Presenting learning modules online: datavines, GIFs, and our tips so far

June 20, 2014 in Uncategorized

This week at School of Data we’ve been doing a Curriculum Sprint – getting people together to really block off some time to work on the online learning materials that we have to improve and standardise them.

One comment that I’ve heard a few times about the online modules we currently have is that they’re very text-heavy. So, I did some research into other ways of putting learning materials online; for example, via slide decks – like Michael’s course on Extracting information from PDFs.

But, sometimes (especially when following step-by-step instructions) it helps to be able to see them all at once on a screen, so that you can see where you went wrong, or figure out where you’re going, rather than having to scroll backwards and forwards through slides.

I found a couple of good examples from Guardian Data of #datavines, which they used to illustrate GCSE results from 2013, like this one:

I like the idea of having vines focused on just one figure or fact, and I was very happy to find this tutorial from Twitter, on “How to tell a numbers driven story in six seconds” (incidentally, written by Simon Rogers who used to be at Guardian Data). He includes three key tips at the end of this blogpost there:

Our three tips when making data-driven Vine videos: Keep it simple: one big number is enough for each one Make the idea behind the video memorable – but don’t over-complicate it. Does it support the story? Remember Vine’s unique ability to loop – people will watch this again and again so try to create something that circles seamlessly

In addition to these tips, and the other advice in Simon’s blog post, here are some addition things I’ve learned from my very basic attempts at making data vines. Bear in mind the materials I’ve used have been the ever so rudimentary collection of paper, post it notes and pens!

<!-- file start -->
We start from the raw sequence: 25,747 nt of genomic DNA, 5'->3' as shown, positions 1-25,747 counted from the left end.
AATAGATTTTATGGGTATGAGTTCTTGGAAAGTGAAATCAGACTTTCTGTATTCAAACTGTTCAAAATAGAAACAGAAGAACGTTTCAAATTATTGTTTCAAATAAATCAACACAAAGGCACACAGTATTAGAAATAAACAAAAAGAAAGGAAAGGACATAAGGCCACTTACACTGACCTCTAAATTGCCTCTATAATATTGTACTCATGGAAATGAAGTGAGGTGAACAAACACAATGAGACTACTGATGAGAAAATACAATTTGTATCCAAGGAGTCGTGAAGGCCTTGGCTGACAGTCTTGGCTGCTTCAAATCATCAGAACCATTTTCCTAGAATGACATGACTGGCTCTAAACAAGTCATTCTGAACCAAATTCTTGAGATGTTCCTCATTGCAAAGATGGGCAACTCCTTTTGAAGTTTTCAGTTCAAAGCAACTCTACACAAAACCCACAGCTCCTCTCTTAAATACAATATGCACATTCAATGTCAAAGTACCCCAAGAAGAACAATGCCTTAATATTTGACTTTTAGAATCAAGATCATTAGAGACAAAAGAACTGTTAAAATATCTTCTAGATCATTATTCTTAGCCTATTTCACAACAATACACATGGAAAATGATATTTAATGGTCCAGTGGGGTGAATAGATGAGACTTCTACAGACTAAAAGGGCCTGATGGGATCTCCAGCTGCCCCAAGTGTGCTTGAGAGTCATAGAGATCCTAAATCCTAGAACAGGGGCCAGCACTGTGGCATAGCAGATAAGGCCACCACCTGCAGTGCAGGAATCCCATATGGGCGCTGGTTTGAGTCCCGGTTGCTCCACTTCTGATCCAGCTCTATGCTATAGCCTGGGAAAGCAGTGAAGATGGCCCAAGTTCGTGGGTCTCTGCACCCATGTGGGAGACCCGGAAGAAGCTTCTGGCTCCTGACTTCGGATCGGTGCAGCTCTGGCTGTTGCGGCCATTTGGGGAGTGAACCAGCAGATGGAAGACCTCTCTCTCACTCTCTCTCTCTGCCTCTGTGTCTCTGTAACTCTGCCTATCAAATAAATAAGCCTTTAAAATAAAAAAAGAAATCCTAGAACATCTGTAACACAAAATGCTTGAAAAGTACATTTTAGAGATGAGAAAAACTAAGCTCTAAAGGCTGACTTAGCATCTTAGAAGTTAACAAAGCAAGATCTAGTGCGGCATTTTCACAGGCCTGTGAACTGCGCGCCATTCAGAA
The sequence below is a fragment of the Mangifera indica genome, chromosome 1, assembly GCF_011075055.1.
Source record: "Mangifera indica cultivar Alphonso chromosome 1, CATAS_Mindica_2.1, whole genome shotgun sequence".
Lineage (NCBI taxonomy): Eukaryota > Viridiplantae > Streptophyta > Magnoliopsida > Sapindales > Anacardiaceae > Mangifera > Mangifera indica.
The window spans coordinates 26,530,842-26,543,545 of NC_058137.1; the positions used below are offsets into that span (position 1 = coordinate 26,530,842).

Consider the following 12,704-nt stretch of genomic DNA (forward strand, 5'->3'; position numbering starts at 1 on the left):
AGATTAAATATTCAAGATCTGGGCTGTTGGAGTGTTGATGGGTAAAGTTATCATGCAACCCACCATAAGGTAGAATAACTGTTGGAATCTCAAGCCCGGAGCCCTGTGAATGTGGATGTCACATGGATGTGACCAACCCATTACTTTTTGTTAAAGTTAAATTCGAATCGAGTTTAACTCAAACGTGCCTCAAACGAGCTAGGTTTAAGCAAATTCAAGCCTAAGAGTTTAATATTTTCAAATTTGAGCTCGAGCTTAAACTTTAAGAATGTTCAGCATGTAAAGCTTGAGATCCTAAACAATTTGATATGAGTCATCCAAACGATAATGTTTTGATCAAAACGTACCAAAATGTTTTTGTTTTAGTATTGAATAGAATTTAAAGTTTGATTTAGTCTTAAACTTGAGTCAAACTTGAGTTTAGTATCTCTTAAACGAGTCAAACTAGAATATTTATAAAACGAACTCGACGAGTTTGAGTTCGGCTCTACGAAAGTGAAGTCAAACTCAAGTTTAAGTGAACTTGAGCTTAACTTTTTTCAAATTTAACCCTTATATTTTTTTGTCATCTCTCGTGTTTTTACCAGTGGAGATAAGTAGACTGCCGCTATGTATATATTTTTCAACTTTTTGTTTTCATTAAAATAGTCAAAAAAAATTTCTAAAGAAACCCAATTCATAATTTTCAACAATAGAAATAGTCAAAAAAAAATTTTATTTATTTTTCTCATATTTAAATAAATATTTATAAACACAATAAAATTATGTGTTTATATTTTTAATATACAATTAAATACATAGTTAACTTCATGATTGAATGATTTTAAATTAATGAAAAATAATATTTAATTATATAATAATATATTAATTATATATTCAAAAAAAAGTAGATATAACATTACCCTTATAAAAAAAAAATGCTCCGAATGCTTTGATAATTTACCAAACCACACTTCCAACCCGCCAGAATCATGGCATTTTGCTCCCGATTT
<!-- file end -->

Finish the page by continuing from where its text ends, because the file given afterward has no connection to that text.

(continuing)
• Don’t change shot too often — personally, I find using one sheet of paper as a background to be the easiest to follow
  • Leave enough time for people to read and take in what is in that particular frame before changing
  • Don’t try and convey too much information – six seconds isn’t very much!
  • Vine’s ‘ghost tool’ is amazing. I tried using a different app to start with ( as Vine was having some issues on my phone, but thanks to the ‘ghost tool’ as well as the other editing features, I’m a big convert.

Here are the vines which I made: one for World Refugee Day, and another one (using which tries to break down what we mean by ‘aid’.

One thing I found especially tricky in this one was the timing- I wanted to get exactly 4 seconds, or at least evenly spaced frames, but it was tricky without being able to see how far through (in seconds) I was through the total Vine length.

As my colleague Mariel accurately pointed out – the idea is not to substitute but rather duplicate for guaranteed learning. There’s no way that a looped video could properly replace chunks of text in terms of learning materials, but I hope that adding some more animations like this might make the modules easier to follow, or more interesting.

** Are there other ways of presenting learning materials online that we should be thinking about?*

Screencasts have been suggested, or including more pictures and illustrations in amongst the text. In a way, I like the clearly ‘human’ aspect of the vines, especially when they are handwritten, as well as the fact that they are very easy to begin making (at least, at my very basic level!) I’d love to know whether they add anything to the content from an audience perspective though – what do you think?

Leave your thoughts/ideas/suggestions/links in the comments below, or tweet them to @SchoolofData or @zararah.

Thank you!

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